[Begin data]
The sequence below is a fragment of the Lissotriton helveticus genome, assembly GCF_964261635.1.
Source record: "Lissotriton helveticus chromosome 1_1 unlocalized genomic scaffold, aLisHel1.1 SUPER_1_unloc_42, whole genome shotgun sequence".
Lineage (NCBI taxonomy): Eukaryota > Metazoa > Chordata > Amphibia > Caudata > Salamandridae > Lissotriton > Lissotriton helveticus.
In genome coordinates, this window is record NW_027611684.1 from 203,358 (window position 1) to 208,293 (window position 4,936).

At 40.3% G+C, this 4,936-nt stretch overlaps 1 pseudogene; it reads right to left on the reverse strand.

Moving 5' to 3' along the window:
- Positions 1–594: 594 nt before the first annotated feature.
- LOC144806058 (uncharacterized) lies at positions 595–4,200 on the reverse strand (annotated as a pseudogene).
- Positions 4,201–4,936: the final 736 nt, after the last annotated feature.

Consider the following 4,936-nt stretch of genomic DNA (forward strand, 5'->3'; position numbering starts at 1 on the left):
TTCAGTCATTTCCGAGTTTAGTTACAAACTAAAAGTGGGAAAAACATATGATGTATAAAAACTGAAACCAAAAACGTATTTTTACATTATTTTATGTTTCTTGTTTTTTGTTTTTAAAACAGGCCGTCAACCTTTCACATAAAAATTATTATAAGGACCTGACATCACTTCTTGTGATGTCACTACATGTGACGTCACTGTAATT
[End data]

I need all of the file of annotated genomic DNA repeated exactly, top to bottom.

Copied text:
The sequence below is a fragment of the Lissotriton helveticus genome, assembly GCF_964261635.1.
Source record: "Lissotriton helveticus chromosome 1_1 unlocalized genomic scaffold, aLisHel1.1 SUPER_1_unloc_42, whole genome shotgun sequence".
Lineage (NCBI taxonomy): Eukaryota > Metazoa > Chordata > Amphibia > Caudata > Salamandridae > Lissotriton > Lissotriton helveticus.
In genome coordinates, this window is record NW_027611684.1 from 203,358 (window position 1) to 208,293 (window position 4,936).

At 40.3% G+C, this 4,936-nt stretch overlaps 1 pseudogene; it reads right to left on the reverse strand.

Moving 5' to 3' along the window:
- Positions 1–594: 594 nt before the first annotated feature.
- LOC144806058 (uncharacterized) lies at positions 595–4,200 on the reverse strand (annotated as a pseudogene).
- Positions 4,201–4,936: the final 736 nt, after the last annotated feature.

Consider the following 4,936-nt stretch of genomic DNA (forward strand, 5'->3'; position numbering starts at 1 on the left):
TTCAGTCATTTCCGAGTTTAGTTACAAACTAAAAGTGGGAAAAACATATGATGTATAAAAACTGAAACCAAAAACGTATTTTTACATTATTTTATGTTTCTTGTTTTTTGTTTTTAAAACAGGCCGTCAACCTTTCACATAAAAATTATTATAAGGACCTGACATCACTTCTTGTGATGTCACTACATGTGACGTCACTGTAATT